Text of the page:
2. If you keep your shoes outside of your house, regularly check and clean before wearing it.
  3. It is also important to search for bite marks if you are failing severe pain at a local area of your body and if found, immediately seek professional health care. There have been many instances in which, precious time was wasted by taking the patient to local faith healers assuming that they were capable of managing scorpion sting. Not all stings will be life threatening, but that doesn’t mean that it can be managed at home or by faith healers.

The management of scorpion stings involves relief of pain which can be attained by paracetamol or ibuprofen and wound cleaning. All patients must receive tetanus prophylaxis if they haven’t received tetanus shot recently. These patients must be kept under observation for 6 to 12 hours. Most of the stings do not cause envenomation hence a majority can be managed in OP facility itself.

Severe cases with restlessness, muscle twitching, hypersalivation, cranial nerve dysfunction and roving eye movements require monitoring for respiratory distress, hyperthermia, rhabdomyolysis (muscle injury and subsequent release of myoglobin) or multiple organ failure. Patient may require intravenous fluids to compensate the losses occurred due to vomiting, increased saliva production and sweating. Doctors must anticipate the need for mechanical ventilation if patient has abnormal breathing pattern or pulmonary edema. Oral secretions should be suctioned frequently to maintain patency of the airway.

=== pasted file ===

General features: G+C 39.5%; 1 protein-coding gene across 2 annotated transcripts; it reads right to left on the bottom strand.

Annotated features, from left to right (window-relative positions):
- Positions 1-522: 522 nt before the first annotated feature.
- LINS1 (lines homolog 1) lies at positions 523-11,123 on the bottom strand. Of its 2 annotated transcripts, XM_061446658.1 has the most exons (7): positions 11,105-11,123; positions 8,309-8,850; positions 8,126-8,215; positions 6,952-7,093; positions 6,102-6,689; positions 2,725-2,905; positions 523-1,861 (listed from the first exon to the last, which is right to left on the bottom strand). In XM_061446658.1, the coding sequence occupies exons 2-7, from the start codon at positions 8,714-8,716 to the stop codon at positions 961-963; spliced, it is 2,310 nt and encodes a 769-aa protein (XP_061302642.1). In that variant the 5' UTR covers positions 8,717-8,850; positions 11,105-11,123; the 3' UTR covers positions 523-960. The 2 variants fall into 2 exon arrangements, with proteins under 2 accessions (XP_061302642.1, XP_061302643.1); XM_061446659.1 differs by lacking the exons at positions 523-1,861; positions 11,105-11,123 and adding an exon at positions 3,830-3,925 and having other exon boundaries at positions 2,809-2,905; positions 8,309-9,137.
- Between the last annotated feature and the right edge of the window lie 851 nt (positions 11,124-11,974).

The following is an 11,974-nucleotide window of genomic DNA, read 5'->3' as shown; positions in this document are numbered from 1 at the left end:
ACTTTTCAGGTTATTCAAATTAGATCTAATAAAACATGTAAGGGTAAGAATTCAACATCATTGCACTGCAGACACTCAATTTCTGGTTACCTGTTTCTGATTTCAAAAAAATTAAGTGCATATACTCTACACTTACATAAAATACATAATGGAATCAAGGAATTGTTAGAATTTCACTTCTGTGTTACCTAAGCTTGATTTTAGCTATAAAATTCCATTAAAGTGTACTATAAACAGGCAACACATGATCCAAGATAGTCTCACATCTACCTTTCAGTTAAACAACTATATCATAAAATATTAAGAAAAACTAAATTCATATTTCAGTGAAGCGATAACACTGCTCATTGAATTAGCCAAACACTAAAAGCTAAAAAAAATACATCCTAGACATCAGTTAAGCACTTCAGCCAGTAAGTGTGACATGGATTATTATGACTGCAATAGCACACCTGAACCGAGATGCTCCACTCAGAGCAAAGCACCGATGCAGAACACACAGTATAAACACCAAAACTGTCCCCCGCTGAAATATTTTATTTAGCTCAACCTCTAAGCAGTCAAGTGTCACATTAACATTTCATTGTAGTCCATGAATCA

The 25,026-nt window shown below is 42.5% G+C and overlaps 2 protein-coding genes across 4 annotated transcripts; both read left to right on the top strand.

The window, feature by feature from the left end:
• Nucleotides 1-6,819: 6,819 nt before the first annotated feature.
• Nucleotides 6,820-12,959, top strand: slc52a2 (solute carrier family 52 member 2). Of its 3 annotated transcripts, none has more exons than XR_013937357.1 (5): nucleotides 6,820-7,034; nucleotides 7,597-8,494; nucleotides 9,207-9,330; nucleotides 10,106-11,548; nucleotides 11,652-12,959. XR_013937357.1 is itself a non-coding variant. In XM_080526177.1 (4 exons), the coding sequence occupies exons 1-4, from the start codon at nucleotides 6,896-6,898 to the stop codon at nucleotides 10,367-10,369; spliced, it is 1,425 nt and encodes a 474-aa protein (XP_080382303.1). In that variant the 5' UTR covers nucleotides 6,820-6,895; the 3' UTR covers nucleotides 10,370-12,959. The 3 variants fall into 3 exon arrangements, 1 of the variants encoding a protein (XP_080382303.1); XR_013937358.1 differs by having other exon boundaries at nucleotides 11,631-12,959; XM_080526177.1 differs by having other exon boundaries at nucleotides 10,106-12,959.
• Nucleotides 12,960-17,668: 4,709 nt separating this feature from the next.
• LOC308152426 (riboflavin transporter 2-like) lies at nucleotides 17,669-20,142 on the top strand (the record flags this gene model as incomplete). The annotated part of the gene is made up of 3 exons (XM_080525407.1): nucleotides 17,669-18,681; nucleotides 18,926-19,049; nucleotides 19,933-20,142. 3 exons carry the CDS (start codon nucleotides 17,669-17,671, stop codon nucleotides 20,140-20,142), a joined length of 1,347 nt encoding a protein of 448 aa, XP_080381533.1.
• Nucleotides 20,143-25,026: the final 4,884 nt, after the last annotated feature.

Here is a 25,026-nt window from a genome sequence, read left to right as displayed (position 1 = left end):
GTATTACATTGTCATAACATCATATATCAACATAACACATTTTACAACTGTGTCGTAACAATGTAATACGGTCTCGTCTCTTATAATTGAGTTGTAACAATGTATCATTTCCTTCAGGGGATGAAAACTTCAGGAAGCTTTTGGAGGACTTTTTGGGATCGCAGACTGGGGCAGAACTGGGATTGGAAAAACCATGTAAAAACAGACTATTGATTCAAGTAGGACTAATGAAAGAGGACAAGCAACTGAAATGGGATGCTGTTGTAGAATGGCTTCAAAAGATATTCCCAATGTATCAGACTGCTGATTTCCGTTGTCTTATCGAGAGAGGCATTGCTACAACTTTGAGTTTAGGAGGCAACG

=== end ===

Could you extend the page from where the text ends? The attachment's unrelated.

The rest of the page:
Patient can have severe muscle spasm and anxiety which can be relieved by using medication like midazolam. It provides sedation and relief from muscle spasticity.

Intravenous fentanyl is preferred to morphine for pain relief, since it does not cause histamine (the mediator of allergic reactions, also a part of scorpion toxin) release.

Prazosin is useful in the management of vasoconstriction and hypertension associated with alpha receptor stimulation. Alpha receptor stimulation in blood vessels by scorpion toxin can reduce filling of blood at heart. It can also increase the oxygen demand of heart. Prazosin can counter both these adverse effects. Patients with dysfunction of left side of heart due to hypertension may benefit from sodium nitroprusside infusion or use of an angiotensin converting enzyme inhibitor.

Scorpion anti-venom reverses the excitatory effects of the venom and neutralizes circulating unbound venom to minimize parasympathetic stimulation. Its use reduces the duration of symptoms and the need for benzodiazepines like midazolam. Scorpion-specific F(ab’) equine anti-venom should be administered as early as possible to patients with Grade III or IV neurotoxicity. While specific anti-venom is not available in India, nonspecific anti-venom can be procured. Goat-derived anti-venom carries risks of anaphylaxis and delayed serum sickness.

So, in short, scorpion sting is a potentially dangerous condition but has effective treatment. All you need to do is to take the patient to a hospital as soon as possible. If you google, you will see the claims of many alternative medicine healers that herbal remedies can cure scorpion sting. That is totally wrong and following such advice can put the life of patient at stake.